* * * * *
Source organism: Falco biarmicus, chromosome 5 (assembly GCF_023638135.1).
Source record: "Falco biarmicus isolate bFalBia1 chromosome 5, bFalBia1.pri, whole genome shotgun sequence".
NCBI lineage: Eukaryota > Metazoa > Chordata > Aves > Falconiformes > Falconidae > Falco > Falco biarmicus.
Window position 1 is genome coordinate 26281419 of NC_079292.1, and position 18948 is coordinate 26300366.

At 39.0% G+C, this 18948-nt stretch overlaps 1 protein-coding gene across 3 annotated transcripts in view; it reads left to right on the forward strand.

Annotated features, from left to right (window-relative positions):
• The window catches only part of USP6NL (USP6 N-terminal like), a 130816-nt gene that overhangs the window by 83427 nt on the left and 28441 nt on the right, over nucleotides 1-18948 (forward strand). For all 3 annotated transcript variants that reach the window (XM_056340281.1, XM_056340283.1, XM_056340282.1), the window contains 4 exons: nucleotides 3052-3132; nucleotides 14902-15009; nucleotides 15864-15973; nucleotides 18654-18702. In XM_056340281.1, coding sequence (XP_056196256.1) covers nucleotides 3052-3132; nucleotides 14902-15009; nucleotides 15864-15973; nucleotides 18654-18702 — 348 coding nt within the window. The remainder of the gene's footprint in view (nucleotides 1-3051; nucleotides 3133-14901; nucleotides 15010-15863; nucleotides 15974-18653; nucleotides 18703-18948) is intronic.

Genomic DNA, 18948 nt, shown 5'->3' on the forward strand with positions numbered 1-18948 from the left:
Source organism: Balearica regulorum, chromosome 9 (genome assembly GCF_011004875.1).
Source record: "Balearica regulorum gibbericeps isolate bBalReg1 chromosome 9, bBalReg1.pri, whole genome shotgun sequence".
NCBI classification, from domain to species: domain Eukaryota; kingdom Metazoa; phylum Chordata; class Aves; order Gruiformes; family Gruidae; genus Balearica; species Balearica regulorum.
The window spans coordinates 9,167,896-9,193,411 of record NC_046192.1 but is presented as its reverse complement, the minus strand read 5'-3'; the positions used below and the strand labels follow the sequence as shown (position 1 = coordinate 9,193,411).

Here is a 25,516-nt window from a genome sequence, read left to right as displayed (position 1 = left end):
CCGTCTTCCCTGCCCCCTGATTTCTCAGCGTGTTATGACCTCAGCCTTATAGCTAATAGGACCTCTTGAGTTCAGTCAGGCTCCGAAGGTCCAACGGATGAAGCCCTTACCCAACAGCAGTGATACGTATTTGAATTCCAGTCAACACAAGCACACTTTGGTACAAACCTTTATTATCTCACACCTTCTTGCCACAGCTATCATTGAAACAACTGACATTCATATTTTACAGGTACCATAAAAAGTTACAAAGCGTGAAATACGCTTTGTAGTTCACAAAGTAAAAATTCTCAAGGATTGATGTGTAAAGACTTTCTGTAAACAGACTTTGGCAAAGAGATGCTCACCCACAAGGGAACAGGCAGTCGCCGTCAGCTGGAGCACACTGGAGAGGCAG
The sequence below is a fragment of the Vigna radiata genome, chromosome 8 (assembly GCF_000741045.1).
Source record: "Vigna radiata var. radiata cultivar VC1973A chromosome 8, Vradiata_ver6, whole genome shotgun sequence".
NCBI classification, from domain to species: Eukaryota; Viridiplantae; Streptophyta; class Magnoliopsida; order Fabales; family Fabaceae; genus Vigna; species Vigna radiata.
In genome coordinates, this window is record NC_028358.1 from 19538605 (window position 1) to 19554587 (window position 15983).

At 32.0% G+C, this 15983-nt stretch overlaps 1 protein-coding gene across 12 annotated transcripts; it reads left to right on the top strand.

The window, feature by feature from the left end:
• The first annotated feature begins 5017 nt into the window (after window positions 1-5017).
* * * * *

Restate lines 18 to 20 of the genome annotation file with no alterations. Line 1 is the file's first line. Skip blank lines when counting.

In genome coordinates, this window is record NC_028358.1 from 19538605 (window position 1) to 19554587 (window position 15983).

At 32.0% G+C, this 15983-nt stretch overlaps 1 protein-coding gene across 12 annotated transcripts; it reads left to right on the top strand.

The window, feature by feature from the left end: